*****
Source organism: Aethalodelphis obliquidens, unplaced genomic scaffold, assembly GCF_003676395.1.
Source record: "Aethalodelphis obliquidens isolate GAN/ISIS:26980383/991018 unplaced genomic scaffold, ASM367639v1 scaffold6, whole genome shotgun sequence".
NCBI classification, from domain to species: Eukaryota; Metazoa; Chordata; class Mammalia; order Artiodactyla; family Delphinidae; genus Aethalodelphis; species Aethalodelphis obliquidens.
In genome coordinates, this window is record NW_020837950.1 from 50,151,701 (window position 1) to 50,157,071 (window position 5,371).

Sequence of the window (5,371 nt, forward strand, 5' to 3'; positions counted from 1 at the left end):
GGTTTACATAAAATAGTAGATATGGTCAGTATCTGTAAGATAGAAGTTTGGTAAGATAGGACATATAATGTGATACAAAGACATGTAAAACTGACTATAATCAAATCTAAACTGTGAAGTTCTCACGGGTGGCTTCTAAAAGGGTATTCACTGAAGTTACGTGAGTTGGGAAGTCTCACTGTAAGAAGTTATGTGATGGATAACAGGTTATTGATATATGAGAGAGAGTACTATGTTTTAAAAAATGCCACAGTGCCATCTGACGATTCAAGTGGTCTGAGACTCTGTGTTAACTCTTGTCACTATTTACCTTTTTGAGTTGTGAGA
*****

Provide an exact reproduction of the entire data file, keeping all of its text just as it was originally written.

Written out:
Source organism: Aethalodelphis obliquidens, unplaced genomic scaffold, assembly GCF_003676395.1.
Source record: "Aethalodelphis obliquidens isolate GAN/ISIS:26980383/991018 unplaced genomic scaffold, ASM367639v1 scaffold6, whole genome shotgun sequence".
NCBI classification, from domain to species: Eukaryota; Metazoa; Chordata; class Mammalia; order Artiodactyla; family Delphinidae; genus Aethalodelphis; species Aethalodelphis obliquidens.
In genome coordinates, this window is record NW_020837950.1 from 50,151,701 (window position 1) to 50,157,071 (window position 5,371).

Sequence of the window (5,371 nt, forward strand, 5' to 3'; positions counted from 1 at the left end):
GGTTTACATAAAATAGTAGATATGGTCAGTATCTGTAAGATAGAAGTTTGGTAAGATAGGACATATAATGTGATACAAAGACATGTAAAACTGACTATAATCAAATCTAAACTGTGAAGTTCTCACGGGTGGCTTCTAAAAGGGTATTCACTGAAGTTACGTGAGTTGGGAAGTCTCACTGTAAGAAGTTATGTGATGGATAACAGGTTATTGATATATGAGAGAGAGTACTATGTTTTAAAAAATGCCACAGTGCCATCTGACGATTCAAGTGGTCTGAGACTCTGTGTTAACTCTTGTCACTATTTACCTTTTTGAGTTGTGAGA